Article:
He even thought his 2012 team was his best one and labeled it a legitimate national title contender. He would put a bunch of people in the seats at Commonwealth Stadium and bring some much-needed excitement back to Kentucky's football program.
But is he worth all the baggage for athletic director Mitch Barnhart? Is he really worth the public relations nightmare for Kentucky and the mounds and mounds of criticism that will be hurled Barnhart's way? And will he even stick around Lexington long enough to make the Wildcats any sort of contender in the SEC East? He really doesn't have a very good track record with staying at places very long (just ask the Atlanta Falcons).
There are plenty of good potential candidates for Barnhart to seek. There are qualified SEC assistants and up-and-coming coaches around the country that would surely be interested in this job.
Expect to hear Louisiana Tech coach Sonny Dykes' name more and more. Louisiana Tech is currently 8-1 and owns the nation's No. 2 scoring offense (52.4 points per game) and the nation's third-best offense (570.9). Florida offensive coordinator Brent Pease, who is a former Kentucky assistant, has shown interest in the job as well.
Duke's David Cutcliffe could also be a candidate. He has the Blue Devils bowl eligible for the first time since 1994 and has plenty of SEC experience as both a longtime assistant at Tennessee and as Ole Miss' head coach. He went 44-29 during his six years with the Rebels.
Western Kentucky coach Willie Taggart, whose Hilltoppers beat Kentucky earlier this year, and current Falcons offensive coordinator Dirk Koetter's name has also been lumped in with potential candidates.
So there are plenty of options for Barnhart not named Bobby Petrino, and I think it will stay that way.
The Wildcats have stumbled through 2012 with a 1-9 record (0-7 in SEC play), will miss out on a bowl game for the second straight year and have won just 12 games during Phillips’ three-year tenure.
Kentucky’s athletic director has a very strong relationship with Phillips, but at the end of the day, the wins weren’t there and improvement wasn’t being made. Yes, injuries have crippled this team, but week in and week out, the Wildcats just weren’t getting any better and Barnhart had to make a change.
"We, as coaches, are measured on results," Phillips said in a statement. "We didn't get the results we had worked and hoped for, therefore change is needed.”
The fans knew it. They said everything by not saying much at all, as hardly anyone showed up for Kentucky’s 40-0 loss to Vanderbilt on Saturday. Big Blue Nation clearly felt it deserved better than what it was seeing -- or not seeing -- inside Commonwealth Stadium.
It had to be tough to let go a man who has spent 22 years around this program as both a player and a coach, but Phillips’ 12-23 record wasn’t good enough. Phillips is a great individual, but being nice wasn't his job. Winning games was and he didn't do it enough. After making five straight bowl games, Kentucky won’t be playing in the postseason for the second straight season.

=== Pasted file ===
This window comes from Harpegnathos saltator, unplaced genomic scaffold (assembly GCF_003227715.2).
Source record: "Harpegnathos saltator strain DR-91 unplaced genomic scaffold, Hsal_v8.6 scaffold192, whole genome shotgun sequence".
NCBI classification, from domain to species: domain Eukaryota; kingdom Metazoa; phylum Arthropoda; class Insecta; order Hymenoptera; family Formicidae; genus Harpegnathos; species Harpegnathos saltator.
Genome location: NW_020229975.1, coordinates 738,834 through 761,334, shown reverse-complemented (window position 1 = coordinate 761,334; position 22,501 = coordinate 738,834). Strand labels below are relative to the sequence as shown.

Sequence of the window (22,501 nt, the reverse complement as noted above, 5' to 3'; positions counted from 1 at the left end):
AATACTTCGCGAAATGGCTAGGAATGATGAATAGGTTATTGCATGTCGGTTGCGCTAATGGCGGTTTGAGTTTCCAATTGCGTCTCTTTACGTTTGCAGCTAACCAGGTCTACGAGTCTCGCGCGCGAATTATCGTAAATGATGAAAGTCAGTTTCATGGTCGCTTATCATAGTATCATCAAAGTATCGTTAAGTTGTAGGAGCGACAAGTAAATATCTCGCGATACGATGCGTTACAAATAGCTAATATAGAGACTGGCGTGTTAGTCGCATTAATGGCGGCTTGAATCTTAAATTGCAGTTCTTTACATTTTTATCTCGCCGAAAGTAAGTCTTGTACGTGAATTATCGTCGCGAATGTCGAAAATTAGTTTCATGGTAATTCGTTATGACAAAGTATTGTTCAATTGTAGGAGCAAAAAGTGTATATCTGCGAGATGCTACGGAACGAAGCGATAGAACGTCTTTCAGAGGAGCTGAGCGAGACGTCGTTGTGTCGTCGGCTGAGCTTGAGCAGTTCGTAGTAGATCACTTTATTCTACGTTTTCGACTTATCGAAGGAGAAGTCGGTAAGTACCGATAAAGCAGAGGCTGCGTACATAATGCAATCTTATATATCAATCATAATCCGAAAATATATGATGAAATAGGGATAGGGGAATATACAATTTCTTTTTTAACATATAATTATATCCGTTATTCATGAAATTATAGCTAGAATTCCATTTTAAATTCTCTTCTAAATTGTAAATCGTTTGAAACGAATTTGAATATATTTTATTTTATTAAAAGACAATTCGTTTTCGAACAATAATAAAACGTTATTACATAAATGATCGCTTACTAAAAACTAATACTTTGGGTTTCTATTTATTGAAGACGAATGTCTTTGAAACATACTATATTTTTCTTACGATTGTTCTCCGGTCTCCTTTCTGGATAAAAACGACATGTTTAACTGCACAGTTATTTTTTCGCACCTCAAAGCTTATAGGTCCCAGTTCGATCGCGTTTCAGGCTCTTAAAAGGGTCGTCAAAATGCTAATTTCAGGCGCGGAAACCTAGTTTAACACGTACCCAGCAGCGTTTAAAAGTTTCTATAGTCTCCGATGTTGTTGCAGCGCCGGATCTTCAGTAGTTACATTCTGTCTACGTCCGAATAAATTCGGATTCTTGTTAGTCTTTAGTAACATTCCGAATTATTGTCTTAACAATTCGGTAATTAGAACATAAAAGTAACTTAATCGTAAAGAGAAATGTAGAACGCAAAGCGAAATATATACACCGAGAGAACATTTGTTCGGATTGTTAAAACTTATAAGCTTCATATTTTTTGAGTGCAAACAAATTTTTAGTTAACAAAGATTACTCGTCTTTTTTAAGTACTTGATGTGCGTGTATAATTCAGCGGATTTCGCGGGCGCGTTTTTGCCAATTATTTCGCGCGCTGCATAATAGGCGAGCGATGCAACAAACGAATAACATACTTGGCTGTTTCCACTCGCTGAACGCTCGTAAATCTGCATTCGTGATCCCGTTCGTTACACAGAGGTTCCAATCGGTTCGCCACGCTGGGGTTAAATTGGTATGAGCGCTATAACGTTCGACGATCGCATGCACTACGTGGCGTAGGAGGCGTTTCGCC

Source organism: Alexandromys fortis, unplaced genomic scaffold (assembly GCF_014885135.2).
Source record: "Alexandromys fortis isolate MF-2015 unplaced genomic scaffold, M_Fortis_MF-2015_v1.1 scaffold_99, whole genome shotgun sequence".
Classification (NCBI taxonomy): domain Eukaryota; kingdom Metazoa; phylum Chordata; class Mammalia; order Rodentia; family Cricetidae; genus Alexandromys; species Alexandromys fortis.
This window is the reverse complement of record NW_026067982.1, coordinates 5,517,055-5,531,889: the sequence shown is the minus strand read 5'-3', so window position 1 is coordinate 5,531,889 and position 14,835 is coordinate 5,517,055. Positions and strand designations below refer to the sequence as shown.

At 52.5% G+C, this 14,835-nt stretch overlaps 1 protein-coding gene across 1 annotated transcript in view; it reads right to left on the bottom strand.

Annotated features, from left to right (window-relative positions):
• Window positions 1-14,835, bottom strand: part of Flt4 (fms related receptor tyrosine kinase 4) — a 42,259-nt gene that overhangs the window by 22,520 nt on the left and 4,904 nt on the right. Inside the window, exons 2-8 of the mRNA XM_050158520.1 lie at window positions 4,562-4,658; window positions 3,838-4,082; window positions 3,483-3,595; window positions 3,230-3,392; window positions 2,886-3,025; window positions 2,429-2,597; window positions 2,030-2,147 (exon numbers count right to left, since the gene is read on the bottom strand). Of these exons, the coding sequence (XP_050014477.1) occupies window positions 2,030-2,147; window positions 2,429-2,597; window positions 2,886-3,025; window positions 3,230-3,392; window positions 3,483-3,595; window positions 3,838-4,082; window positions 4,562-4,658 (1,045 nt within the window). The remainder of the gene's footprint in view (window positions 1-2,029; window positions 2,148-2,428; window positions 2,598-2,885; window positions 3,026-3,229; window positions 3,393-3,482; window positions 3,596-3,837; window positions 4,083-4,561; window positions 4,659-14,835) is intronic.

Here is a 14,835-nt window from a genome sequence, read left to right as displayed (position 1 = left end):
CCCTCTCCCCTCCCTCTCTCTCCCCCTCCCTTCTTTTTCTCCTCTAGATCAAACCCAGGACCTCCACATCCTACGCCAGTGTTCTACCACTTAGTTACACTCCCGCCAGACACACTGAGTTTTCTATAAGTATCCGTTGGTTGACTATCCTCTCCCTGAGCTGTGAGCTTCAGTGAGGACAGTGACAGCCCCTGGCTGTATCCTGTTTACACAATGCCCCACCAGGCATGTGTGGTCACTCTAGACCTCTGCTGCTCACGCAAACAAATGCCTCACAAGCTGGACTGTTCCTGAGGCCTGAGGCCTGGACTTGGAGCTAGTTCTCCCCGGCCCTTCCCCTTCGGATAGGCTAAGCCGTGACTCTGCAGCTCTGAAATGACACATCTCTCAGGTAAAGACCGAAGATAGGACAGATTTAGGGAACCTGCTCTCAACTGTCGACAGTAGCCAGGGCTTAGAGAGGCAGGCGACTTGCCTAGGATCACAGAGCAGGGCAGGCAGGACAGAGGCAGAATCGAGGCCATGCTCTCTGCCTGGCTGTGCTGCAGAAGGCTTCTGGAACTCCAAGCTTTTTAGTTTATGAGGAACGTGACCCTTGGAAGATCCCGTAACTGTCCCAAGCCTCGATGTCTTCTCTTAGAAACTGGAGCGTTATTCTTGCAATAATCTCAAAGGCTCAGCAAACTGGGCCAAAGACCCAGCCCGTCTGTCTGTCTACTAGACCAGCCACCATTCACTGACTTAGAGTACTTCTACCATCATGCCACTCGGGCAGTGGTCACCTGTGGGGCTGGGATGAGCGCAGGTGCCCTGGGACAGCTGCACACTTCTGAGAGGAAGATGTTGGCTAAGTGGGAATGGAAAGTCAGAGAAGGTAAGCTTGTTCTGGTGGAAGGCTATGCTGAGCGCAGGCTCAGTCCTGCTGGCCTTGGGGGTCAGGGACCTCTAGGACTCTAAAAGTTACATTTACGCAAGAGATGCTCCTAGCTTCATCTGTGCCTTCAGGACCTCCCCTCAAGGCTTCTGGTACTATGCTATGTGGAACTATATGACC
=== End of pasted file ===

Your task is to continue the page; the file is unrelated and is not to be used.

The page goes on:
The Wildcats are currently 10th or worse in the SEC in all major offensive and defensive categories, including being last in total offense, scoring and rushing offense.
This might be a team littered with youth because of all of the injuries, but it wasn’t making positive strides. The Wildcats just weren’t getting any better as the weeks went on and that’s an indictment of coaching.
You have to wonder if players were buying in. It’s one thing to lose with youth, but it’s another to lose because of a lack of discipline and mental mistakes. Those happen when players are careless, and players get careless when they don’t have the right drive. Again, that goes back to coaching.
Recruiting has been a major issue as well. Kentucky isn’t a program that can afford to miss in recruiting. It doesn’t have the luxury of picking and choosing like Alabama, LSU, Florida and Georgia. It has to evaluate better and more thoroughly than the big boys.
That clearly hasn’t been happening and it shows in all the struggles Kentucky’s younger players have had this season and it’s obvious Kentucky has missed on a few players in its recent recruiting classes.
It hasn’t helped that Vanderbilt continues to trend up in the SEC under second-year coach James Franklin, who is 2-0 against Phillips. He’s also a win away from taking the Commodores to their second straight bowl game for the first time in school history. For Barnhart to see Franklin's immediate success has to eat at him.
Things have completely changed at Vanderbilt. There’s excitement around the program and the Commodores are no longer overlooked. Barnhart can't say any of that about Kentucky.
The 40-point thrashing Vandy handed the Wildcats showed how different the paths these two programs are on.
Now, the search for a new coach begins. A handful of names will be thrown out there in the coming weeks. Bobby Petrino’s name will likely come up, especially with his history at Louisville. But is Barnhart really prepared to deal with all that baggage?
Duke’s David Cutcliffe could have his name thrown into the bunch, and so could Western Kentucky’s Willie Taggart. Both have had obvious success, especially with Cutcliffe getting Duke bowl eligible for the first time since 1994. Cutcliffe is no stranger to the SEC. He was a longtime assistant at Tennessee before taking over as Ole Miss’ head coach in 1998. He went 44-29 in six seasons in Oxford.